Mompreneurs: How to Overcome New Business Overwhelm
Every single one of my personal coaching clients has experienced this.
We get to a certain section in our coaching - right around the middle module - and I can see the panic on their faces.
Hyperventilation is probably not an exaggeration.
My dear moms start to almost panic about the commitment it takes to get their new business off the ground, and over the realization of what it will take to keep it growing and earning income.
Entrepreneurship isn’t for the faint of heart.
It takes a certain kind of gumption, fire, drive, ambition, and self-initiating determination to pull this thing off, at least pull it off well for an extended period of time.
I remember how I felt when I started really digging in to building my email list. The realization of allllllll of the work it takes just to be prepared to get someone onto my list properly was jaw-dropping at the time. Not to mention the work around keeping a person engaged once they were there!
This stuff is work. It’s work ladies. But it doesn't have to be overwhelming.
Pushing Through the Overwhelm
Although I completely understand and relate to the feeling of it all just being a bit too much, I also know from personal experience that if we step back and take a breath (or two or three), there is wisdom to this madness we call mompreneurship.
Yes, there is tons to do, and there will always be tons to do.
So, once we embrace the fact that our to-do list isn’t going to get any shorter, the next thing to do is figure out some sort of strategy to manage our workload so we can eventually scale our business and handle more. More time to create. More clients. More money. More opportunities to serve others well.
Good news! I’ve outlined a strategy to provide you with some relief as you work to create a healthy rhythm of growth to gradually and consistently scale your business.
4 Ways to Handle New Business Overwhelm
1. Take perfectionism off the table.
If you keep trying to make every little thing perfect before releasing it out to your audience, you’re never going to get stuff done.
If you’re a one-woman show and don’t have a team of people to help edit, create graphics, write sales copy, schedule clients, engage on social media, create content, etc., then you’re probably going to:
- Have a typo here and there
- Accidentally use wrong grammar
- send out a wrong link (or one that doesn’t work at all!)
- Or have a screaming kid run in the room while your broadcasting live on FB (LOL!).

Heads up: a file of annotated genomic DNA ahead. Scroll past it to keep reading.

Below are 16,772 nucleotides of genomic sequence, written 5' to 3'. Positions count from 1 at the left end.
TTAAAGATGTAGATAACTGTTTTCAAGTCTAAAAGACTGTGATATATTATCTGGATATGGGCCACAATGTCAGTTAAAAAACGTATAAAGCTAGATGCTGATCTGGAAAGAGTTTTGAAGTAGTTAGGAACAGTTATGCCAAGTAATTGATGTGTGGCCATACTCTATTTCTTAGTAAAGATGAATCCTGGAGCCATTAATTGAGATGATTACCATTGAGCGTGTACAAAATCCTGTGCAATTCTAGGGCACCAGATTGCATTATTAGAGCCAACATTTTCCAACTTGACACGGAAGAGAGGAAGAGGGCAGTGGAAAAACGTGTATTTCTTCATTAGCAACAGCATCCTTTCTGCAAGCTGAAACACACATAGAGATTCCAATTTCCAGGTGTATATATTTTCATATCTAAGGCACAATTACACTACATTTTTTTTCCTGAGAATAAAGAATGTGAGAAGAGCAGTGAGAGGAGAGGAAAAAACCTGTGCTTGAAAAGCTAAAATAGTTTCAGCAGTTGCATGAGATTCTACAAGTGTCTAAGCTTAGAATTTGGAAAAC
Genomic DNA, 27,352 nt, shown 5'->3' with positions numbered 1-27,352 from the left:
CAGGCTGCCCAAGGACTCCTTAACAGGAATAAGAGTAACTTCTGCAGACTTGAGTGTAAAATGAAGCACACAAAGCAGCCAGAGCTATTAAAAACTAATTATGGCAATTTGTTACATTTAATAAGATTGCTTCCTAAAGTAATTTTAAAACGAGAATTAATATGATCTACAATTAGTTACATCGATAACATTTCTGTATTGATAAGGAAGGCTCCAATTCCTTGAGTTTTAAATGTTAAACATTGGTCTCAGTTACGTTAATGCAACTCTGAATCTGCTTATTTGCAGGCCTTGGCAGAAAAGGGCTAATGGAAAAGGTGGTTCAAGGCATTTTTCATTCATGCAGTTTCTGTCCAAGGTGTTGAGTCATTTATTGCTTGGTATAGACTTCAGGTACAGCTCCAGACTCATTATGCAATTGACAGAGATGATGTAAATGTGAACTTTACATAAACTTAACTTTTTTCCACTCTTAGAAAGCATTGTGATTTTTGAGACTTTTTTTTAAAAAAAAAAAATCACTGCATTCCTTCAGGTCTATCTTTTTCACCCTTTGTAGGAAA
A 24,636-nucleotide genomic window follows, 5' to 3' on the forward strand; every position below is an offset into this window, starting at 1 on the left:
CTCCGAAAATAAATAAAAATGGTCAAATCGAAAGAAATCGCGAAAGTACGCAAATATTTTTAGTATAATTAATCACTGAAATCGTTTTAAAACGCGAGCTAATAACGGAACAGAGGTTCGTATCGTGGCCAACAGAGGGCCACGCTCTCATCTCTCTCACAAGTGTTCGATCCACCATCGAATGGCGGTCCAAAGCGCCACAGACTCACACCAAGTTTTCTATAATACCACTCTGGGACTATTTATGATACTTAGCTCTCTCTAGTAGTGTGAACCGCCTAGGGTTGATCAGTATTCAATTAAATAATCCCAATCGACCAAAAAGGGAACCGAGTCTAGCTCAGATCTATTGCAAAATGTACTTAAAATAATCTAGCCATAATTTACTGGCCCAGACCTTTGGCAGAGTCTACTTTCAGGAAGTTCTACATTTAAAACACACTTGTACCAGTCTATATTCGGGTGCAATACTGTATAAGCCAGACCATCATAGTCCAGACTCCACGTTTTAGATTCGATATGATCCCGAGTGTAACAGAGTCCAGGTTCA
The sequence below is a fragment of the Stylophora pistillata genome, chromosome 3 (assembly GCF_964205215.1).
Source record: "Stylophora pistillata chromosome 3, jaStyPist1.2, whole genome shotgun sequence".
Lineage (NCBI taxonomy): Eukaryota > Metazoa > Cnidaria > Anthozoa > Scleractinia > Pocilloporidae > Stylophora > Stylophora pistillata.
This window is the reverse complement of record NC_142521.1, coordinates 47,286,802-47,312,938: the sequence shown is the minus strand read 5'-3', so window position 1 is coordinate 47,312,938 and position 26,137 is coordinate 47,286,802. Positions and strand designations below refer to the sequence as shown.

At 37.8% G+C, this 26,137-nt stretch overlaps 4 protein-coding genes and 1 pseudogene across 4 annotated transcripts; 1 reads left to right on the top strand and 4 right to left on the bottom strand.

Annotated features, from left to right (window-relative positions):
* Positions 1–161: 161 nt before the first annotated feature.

No matter how hard we try to minimize error, it’s going to happen to the best of us. I’ve gotten emails from big-shot gurus with typos in it. It happens to us all.
I’m not saying not to do your best, but give yourself grace to flub up here and there. Maybe shoot for a great effort instead of an excellent effort (gasp… or as my good friend Kelly Burton of Kell of a Story says, “I’m clutching my pearls!”).
Your audience will probably be very forgiving, or may not realize there was an error in the first place. Or, someone kind may send you a message when something needs to be fixed, and that’s totally fine (I actually really appreciate that when it happens). If you serve them well then they tend to cut you a lot of slack.
Give yourself the grace to grow, but don’t let the fact that you need to grow in certain areas paralyze you from moving forward in your business.
2. Work on 1 project at a time.
Instead of having 48 different balls up in the air, why not just focus on 1 ball at a time?
I get it - you have an entire list of things you want to implement, but the reality is you are not going to be able to implement them all at once. Even if you were able to do that, ask yourself if you are able to sustain the business that comes in from those efforts. If the answer is no, and it probably is, then slow. your. roll.
I encourage you to attack your business projects and goals one thing at a time.
If you want to start a Facebook community, focus on getting that up and running and:
- Create the margin in your work schedule to support that commitment
- Get a rhythm around the work it takes to sustain that part of your business…
... before adding something else.
Once you have your Facebook community up and running, you may feel like you’re ready to tackle the next goal on your list - like taking on private clients.
So now, you focus on getting that up and running by:
- Creating margin in your work schedule to support 1-on-1 coaching AS WELL AS supporting your Facebook community
- Getting a rhythm going around the work it takes to sustain this part of your business…
... before adding the next thing.